Today, the word "Seeker" is being used as a term for people who are basically unchurched and looking for a home or those who might wander in without any sense of commitment, but that is not our charism. When Seekers Church was formed in 1976, we found inspiration in a book by Robert Greenleaf titled Servant Leadership (Paulist Press). Greenleaf says: "Prophets occur in every generation. It is the quality of listening that calls forth prophets. It is Seekers then who make prophets in our midst." We choose to name ourselves Seekers Church because we wanted to be those deep listeners to one another. We wanted to be a place where prophetic alternatives could be nurtured.


Robert Greenleaf was an executive with AT&T, and he brought a fresh perspective to understanding dispersed leadership. He described leaders who did not act like autocrats or celebrities, but who took the servant role of Jesus as a guide that would evoke caring among employees and customers too. Greenleaf’s work spoke deeply to Fred Taylor and Sonya Dyer, who were engaged in a mission of Church of the Saviour called FLOC (For Love of Children). Fred and Sonya were ready to offer their leadership to start Seekers, and they wrote the initial call of Seekers to support ministry by every member.


Each of the sister communities birthed by Church of the Saviour in 1976 was formed around a call that gave it a particular identity. Healthcare, housing, intercultural education, job placement, and refugee assistance were some of the defining missions. Seekers Church claimed God’s call on our lives in the ordinary structures of our lives (home, work, primary relationships, and citizenship) as the core value to be nurtured and invigorated by creative worship. Because of our roots in FLOC, many Seekers are involved in some form of child advocacy in Washington, DC, or abroad, but the center of our life together is dynamic worship with seasonal liturgies rather than a single mission.


Visitors find us on the web (www.seekerschurch. org) or because they have read about Church of the Saviour and are looking for a church in that tradition that specifically values children. In worship, they see handmade bulletin covers, provocative liturgy, and thematic altars. Sometimes a child offers the "word for children." Each week a different person – usually from the congregation – preaches. Sermons can be personal testimony, theological reflection, or community guidance and are available on the web so people who are away can engage in the conversations initiated by these sermons. We do follow the common lectionary, and continuity is maintained by a liturgist from the Celebration Circle mission group, but each week is something of an adventure for all of us.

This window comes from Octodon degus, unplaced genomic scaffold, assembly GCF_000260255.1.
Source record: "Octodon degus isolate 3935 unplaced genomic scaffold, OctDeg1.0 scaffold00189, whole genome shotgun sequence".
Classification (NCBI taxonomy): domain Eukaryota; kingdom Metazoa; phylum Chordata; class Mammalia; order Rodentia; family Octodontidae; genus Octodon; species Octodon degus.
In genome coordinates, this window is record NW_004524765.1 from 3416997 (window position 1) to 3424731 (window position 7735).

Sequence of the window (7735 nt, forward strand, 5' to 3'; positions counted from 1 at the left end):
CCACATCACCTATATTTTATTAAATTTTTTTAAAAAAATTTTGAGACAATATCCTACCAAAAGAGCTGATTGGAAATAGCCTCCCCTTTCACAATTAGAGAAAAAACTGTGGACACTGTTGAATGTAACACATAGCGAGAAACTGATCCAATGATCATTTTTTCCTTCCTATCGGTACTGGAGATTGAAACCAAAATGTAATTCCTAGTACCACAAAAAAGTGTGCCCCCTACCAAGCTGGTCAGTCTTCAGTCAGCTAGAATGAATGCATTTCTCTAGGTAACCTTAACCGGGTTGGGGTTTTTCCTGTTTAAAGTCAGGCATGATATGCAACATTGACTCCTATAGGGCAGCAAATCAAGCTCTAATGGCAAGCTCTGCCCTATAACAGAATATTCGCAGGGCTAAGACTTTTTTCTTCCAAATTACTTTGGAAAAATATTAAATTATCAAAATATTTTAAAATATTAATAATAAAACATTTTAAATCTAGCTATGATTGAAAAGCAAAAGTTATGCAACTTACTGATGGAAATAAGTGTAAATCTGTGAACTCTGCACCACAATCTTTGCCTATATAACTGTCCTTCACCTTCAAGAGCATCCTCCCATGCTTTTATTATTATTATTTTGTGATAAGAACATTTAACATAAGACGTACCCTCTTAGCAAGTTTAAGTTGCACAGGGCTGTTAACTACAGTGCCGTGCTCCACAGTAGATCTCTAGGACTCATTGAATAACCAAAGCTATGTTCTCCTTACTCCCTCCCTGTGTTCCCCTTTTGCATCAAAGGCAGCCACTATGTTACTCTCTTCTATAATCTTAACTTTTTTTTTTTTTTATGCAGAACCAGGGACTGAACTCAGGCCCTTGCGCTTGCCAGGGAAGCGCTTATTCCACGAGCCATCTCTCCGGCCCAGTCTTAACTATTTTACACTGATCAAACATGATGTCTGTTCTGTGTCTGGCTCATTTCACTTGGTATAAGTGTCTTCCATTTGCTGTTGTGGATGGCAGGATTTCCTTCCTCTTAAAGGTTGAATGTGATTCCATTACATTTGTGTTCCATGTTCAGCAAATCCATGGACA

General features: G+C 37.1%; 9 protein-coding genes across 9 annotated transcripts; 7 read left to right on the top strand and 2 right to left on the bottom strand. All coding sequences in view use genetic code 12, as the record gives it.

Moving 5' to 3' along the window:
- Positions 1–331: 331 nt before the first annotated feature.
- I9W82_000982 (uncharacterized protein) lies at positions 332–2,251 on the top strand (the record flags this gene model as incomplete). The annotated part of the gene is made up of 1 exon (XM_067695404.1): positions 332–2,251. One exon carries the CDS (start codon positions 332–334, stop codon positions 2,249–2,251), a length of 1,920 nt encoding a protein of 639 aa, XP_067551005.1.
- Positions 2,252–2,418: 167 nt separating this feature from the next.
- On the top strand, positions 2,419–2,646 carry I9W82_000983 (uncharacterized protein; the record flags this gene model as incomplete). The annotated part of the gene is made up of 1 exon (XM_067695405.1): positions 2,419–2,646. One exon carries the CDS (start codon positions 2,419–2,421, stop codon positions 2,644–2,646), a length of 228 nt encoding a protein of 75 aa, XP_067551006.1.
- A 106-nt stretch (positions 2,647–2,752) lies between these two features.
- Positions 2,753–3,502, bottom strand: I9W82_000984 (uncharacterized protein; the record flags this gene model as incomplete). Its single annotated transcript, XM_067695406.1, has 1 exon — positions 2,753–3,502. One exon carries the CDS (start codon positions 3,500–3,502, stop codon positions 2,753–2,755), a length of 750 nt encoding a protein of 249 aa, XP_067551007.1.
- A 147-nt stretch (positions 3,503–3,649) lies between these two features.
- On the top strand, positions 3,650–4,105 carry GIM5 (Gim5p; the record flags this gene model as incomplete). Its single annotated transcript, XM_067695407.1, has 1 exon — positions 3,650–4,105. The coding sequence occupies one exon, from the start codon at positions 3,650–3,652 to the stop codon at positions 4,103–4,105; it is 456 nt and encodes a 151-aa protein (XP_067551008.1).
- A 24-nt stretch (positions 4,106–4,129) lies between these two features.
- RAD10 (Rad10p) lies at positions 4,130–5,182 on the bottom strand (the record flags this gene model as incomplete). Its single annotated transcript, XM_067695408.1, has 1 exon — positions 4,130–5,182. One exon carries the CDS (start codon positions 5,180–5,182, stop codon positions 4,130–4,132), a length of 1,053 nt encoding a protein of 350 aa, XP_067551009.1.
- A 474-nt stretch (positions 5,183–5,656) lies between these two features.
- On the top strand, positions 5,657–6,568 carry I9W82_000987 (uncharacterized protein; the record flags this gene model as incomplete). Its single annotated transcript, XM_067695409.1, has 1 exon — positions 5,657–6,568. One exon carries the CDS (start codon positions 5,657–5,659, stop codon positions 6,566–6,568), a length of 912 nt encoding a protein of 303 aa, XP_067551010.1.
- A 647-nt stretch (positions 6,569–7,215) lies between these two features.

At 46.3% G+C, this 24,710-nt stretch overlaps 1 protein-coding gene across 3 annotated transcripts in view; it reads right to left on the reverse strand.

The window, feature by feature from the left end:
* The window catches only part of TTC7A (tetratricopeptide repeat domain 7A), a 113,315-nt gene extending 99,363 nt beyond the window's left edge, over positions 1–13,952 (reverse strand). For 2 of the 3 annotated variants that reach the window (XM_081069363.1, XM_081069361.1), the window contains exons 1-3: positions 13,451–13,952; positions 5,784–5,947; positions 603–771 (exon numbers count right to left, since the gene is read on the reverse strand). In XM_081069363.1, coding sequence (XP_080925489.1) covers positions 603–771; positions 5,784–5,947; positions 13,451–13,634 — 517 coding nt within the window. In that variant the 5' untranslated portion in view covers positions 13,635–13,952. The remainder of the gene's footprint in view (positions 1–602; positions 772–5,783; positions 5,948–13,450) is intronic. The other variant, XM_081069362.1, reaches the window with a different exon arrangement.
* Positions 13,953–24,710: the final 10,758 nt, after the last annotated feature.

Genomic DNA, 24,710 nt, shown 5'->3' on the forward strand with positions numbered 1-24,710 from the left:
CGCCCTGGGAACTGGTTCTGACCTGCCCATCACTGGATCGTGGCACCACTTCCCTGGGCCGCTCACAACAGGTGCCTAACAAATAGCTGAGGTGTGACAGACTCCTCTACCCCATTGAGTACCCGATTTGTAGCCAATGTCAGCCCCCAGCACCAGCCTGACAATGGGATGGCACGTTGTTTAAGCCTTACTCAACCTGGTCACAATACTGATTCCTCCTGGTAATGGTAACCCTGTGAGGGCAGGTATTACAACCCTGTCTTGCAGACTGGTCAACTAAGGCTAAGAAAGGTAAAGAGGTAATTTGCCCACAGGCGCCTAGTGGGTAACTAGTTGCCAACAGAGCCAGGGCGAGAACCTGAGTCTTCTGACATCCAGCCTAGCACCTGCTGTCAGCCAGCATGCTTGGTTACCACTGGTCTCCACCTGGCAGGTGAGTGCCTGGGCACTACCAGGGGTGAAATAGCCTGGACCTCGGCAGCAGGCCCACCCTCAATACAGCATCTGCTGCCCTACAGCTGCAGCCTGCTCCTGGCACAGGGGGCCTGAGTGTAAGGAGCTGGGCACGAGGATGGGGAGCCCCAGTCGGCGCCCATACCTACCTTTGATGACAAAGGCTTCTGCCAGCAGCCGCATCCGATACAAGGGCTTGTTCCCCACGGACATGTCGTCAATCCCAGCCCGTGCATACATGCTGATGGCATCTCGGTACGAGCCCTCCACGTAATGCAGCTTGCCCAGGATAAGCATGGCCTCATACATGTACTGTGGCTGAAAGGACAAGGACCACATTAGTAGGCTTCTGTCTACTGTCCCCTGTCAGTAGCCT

After attending worship or perhaps a family overnight, we encourage people to attend our School of Christian Living on Tuesday nights. Because preaching comes from many different perspectives and thus does not provide the consistent educational focus of a single preacher, the central teaching function at Seekers is held by the Learners & Teachers mission group. I belong to L&T because I am drawn by my own call to outreach teaching and because I believe that ongoing education is critical for developing a community of conscious people who want to embody God’s call in the world.


Part of the work of L&T is to discern what the growing edge of our congregation really is. What is the Holy Spirit doing in the congregation? How do we need to undergird ministry? Deepen our spiritual life? Encourage disciplines? What classes are needed now? Our authority in the wider community comes from doing that work consistently and self-critically over time.